Well, we made it. The actual New Millennium is here, and the holidays (at last) are behind us. Waddaya know, a new pair of Dockers! And a new tie!
Oh, and slippers! Just when mine were beginning to smell worse than the cat! It is truly a curse to be blessed with a family that does not understand the value of kites and kite paraphernalia on the greatest gifting holiday of the year. As I trundled off to the beach on Christmas day, I was feeling a bit depressed by the lack of things kite in my Christmas Stocking, and having flown both of my Pizazz stunt kites into varying states of disrepair, I was only glumly looking forward to a day at the beach. Poor me… my favorite kites out of action, and only a sunny, breezy afternoon culminating in a spectacular Pacific Coast sunset to look forward to! Life just sucks, don’t it? Self pity is the refuge of even talented fools.
So I get to the beach, and begin pawing through my kite bag, and what do I encounter but the competition set of original Dodd Gross/Christoph Fokken Jam Sessions that I acquired from Al Brooks back in Las Vegas. I traded my Outer Space for ’em, and had almost regretted the trade. I remembered the kites as being much heavier and less responsive than my Pizazz UL and Vented UL, and even though I had the full set, with the UL, the Vented and the Standard Jams, I had almost never flown them, always opting for Dick Barnes’ delightful design.
Well, I dug out the Jam Session UL, a pretty, white rainbow sail, very sparkly with the sun behind it, not a bad looking kite a ‘tall, a ‘tall. I set off down the cliff trail to the Carlsbad State Beach below, and flew myself right into one of the nicest afternoons of flying I’ve had in recent times. That old Jam Session turned out to be loads of fun, and I could perform my entire (read: limited) repertoire of tricks with it. Yes, different feel and response entirely from the Pizazz, but different in some positive and fun ways. Fades are more fun when you have to work at ’em, IMHO, and flat spins are easy with the Jam. I was delightfully surprised.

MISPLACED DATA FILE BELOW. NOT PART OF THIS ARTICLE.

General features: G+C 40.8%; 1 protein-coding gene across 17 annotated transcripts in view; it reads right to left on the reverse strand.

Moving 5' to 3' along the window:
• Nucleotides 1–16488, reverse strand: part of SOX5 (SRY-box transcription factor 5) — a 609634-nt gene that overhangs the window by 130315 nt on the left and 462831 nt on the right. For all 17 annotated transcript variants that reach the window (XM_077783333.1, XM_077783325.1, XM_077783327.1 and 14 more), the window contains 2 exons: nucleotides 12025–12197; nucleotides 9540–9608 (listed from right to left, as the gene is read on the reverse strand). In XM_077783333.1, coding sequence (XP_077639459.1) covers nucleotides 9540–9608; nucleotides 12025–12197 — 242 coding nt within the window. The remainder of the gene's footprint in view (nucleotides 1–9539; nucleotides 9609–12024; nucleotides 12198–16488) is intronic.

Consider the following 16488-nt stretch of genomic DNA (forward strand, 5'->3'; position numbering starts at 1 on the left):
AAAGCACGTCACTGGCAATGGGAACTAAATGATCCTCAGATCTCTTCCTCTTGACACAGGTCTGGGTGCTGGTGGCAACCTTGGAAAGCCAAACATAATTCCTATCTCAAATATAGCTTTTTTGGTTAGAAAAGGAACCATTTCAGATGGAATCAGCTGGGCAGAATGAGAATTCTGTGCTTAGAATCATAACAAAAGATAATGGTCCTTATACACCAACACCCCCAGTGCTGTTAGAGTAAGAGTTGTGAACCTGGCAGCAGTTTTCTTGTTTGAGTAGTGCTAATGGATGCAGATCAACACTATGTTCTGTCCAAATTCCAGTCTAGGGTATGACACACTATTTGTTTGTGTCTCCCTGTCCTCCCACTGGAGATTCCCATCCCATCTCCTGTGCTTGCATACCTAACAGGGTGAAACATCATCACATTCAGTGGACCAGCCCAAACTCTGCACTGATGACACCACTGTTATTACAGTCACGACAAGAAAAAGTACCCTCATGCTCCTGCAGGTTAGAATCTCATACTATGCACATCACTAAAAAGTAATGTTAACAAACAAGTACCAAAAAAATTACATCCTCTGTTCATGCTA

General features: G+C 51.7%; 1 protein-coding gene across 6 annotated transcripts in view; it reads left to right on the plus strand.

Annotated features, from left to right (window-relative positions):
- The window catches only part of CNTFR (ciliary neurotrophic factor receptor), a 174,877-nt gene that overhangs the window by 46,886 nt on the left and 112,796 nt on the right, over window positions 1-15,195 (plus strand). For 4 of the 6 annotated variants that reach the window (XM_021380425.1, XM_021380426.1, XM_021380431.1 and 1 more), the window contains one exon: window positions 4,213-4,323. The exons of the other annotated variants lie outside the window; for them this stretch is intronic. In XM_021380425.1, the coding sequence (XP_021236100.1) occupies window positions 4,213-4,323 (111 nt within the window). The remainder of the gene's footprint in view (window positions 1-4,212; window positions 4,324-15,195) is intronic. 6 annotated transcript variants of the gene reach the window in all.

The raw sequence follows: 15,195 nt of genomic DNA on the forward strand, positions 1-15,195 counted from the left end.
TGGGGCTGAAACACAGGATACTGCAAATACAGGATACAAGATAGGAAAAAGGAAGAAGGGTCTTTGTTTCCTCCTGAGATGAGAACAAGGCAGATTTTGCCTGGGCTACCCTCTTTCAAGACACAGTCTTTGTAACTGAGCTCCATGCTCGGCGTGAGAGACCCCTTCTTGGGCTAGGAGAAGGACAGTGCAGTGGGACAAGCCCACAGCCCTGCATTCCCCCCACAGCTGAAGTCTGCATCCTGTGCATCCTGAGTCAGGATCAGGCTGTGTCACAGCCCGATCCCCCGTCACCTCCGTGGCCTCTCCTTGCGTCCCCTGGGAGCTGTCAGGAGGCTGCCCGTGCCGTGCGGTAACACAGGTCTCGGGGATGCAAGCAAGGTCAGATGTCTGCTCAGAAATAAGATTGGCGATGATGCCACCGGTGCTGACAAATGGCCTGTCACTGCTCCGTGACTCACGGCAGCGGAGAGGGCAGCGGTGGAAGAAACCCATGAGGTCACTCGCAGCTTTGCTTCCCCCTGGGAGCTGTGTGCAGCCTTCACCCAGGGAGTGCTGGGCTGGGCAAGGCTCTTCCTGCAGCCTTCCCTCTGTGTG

The following New Years’ weekend, I lucked out and got Friday off, and spent Friday, Saturday, and Sunday on that same beach, with wind speeds which allowed me to sample all three Jam Sessions… the Standard I found the most difficult to work with, perhaps attributable to the wind characteristics, or to my dislike of heavy frames. I may just fool around with some new sticks, for that one. The Vented, on the other hand, was magical. In a good stiff breeze, this kite flies like it’s blowing 2 mph. Floaty tricks, great fades, all nice and slow and precise, even though the wind is crankin’. I feel damn lucky to have gotten my hands on this set of kites.
The best of yesteryear’s designs, and I’m just discovering them today. Go figger! When I first arrived on the Internet side of kiting, I saw many posts about the Jam Session, and all the jokes… “Praise the Jam!!!” Well, a few long afternoons with these venerable kites made a believer outta me! Dodd Jammit, they fly nice!
Even with a wonderful, sunny and breezy weekend over New Years, I was craving a kite event, and the San Diego Kite Club’s annual New Years’ Day fun fly on Mission Bay seemed just what the proverbial doctor ordered.